Friday, April 12, 2019

Off-Duty Police Officers are Employees, Not Independent Contractors

Off-Duty Police Officers are Employees, Not Independent Contractors

In a decision of the Sixth Circuit Court of Appeals issued in February, it was determined that the individuals who work for Off-Duty Police Services, Inc., which employed both sworn police officers as well as civilians, were not independent contractors but rather employees protected by the Fair Labor Standards Act, including the requirement for the paying of overtime. Acosta v. Off-Duty Police Services, Inc., 915 F.3d 1050 (6th Cir. 2019).  

In this case, the Department of Labor brought an action alleging that the employees of Off-Duty Police Services, Inc. (“ODPS”) had been mischaracterized as independent contractors where in fact they are employees. After a bench trial, Judge Hale had held that the sworn officer workers were independent contractors while the civilians were employees. Slip op. at 4.  On appeal, the determination that the unsworn employees were to be classified as employees was upheld, but the determination with respect to the sworn officers was rejected. Rather, the Sixth Circuit would hold that even the sworn officers were employees of ODPS. This determination was made notwithstanding the fact that all of the individuals at issue had signed agreements acknowledging that they were independent contractors. The Sixth  Circuit applied a “economic reality test” set forth in Keller v. Miri Microsystems LLC, 781 F.3d 799, 807 (6th Cir. 2015), that looks at:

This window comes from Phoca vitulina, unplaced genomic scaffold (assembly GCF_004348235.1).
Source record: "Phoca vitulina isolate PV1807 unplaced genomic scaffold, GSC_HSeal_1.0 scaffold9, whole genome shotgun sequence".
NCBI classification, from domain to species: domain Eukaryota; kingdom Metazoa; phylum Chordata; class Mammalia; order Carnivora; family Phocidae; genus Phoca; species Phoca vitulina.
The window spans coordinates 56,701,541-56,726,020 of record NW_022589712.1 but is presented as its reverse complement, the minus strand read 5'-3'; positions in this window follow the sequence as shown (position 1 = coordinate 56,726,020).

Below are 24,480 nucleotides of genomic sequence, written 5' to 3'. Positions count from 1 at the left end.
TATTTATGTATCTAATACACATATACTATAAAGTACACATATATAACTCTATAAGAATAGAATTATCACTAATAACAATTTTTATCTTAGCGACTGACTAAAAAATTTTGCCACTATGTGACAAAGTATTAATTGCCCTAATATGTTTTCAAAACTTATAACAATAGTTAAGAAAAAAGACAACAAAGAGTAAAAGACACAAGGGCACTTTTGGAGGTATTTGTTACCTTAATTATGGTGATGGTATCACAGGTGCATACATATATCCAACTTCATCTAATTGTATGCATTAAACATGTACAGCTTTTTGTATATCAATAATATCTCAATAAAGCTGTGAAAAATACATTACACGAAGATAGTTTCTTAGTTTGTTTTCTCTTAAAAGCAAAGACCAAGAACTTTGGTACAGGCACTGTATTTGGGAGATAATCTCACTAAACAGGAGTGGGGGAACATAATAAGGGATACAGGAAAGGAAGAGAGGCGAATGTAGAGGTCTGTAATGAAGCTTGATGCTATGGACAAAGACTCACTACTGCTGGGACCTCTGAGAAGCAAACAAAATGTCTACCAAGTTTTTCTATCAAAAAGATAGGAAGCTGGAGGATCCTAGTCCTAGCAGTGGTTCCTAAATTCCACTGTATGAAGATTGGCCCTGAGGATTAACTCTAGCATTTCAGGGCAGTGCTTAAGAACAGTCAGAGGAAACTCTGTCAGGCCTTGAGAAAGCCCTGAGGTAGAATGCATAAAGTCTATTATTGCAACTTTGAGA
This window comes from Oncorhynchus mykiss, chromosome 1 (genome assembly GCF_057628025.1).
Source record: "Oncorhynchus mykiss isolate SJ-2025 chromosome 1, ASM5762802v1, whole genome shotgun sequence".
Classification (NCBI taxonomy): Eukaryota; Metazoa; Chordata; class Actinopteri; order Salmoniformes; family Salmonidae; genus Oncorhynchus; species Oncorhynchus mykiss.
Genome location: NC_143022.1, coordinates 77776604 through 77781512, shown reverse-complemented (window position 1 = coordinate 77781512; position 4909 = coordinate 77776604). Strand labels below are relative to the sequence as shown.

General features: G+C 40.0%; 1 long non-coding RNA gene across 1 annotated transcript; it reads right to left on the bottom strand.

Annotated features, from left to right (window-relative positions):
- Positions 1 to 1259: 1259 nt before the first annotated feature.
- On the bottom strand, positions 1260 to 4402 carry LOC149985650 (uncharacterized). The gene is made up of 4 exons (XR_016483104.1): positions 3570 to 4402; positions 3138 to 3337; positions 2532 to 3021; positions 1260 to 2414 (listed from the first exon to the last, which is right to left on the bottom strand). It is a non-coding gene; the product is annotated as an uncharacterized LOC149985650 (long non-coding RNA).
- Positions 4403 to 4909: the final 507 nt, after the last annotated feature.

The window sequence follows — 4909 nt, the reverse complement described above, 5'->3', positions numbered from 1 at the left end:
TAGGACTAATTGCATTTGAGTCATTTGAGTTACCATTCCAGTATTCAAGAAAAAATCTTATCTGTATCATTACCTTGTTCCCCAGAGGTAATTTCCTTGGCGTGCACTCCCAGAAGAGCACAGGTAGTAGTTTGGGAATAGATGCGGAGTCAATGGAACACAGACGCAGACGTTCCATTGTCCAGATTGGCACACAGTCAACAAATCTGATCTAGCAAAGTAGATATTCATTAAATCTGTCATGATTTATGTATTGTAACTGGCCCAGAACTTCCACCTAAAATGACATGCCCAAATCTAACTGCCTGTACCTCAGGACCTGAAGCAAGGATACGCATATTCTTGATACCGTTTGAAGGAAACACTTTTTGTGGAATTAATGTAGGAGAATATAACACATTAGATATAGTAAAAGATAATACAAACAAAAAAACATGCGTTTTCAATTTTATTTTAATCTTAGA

• the permanency of the relationship between the parties;
  • the degree of skill required for the services provided;
  • the worker’s investment in equipment or materials for their tasks;
  • the worker’s opportunity for profit or loss based upon skill level;
  • the degree the company has the right to control how the work is performed; and
  • whether the services provided are an integral part of the company’s business.
Applying these factors, the court found that many of the employees had been with OPDS for significant amount of time, in certain instances decades. The work required did not involve a high degree of skill, including, for example, sitting in a police car with the lights flashing or traffic direction. While those employees who were not sworn police officers who did not have access to a police vehicle were required to purchase an equivalent vehicle (typically a Crown Victoria), the amount invested was $3000 to $5000. While some of the employees did have to make an investment in equipment, this was minimal compared to the overall expenses of running the company. There existed no opportunity for profit or loss based upon the application of various skills. Rather, the persons were typically compensated on an hourly basis, and irrespective of any skill, there was no way to complete the work in less than the allotted time. The company had the right to oversee how the employees were performing. Notwithstanding the fact that some workers reported that they had never been supervised on-site, the Sixth Circuit emphasized that it is the ability to exercise supervision, rather than the fact of having exercise that capacity, that controlled. Last, the services of provided by the workers were integral to the ODPS business model.
On that basis, it was determined that all of the workers of ODPS, irrespective of whether sworn or not, were to be classified as employees. As such, they are entitled to back claims for overtime and other protections afforded by employee status.
           In addition, the Sixth Circuit reversed the determination that the company had failed to maintain books and records as required by the FLSA.

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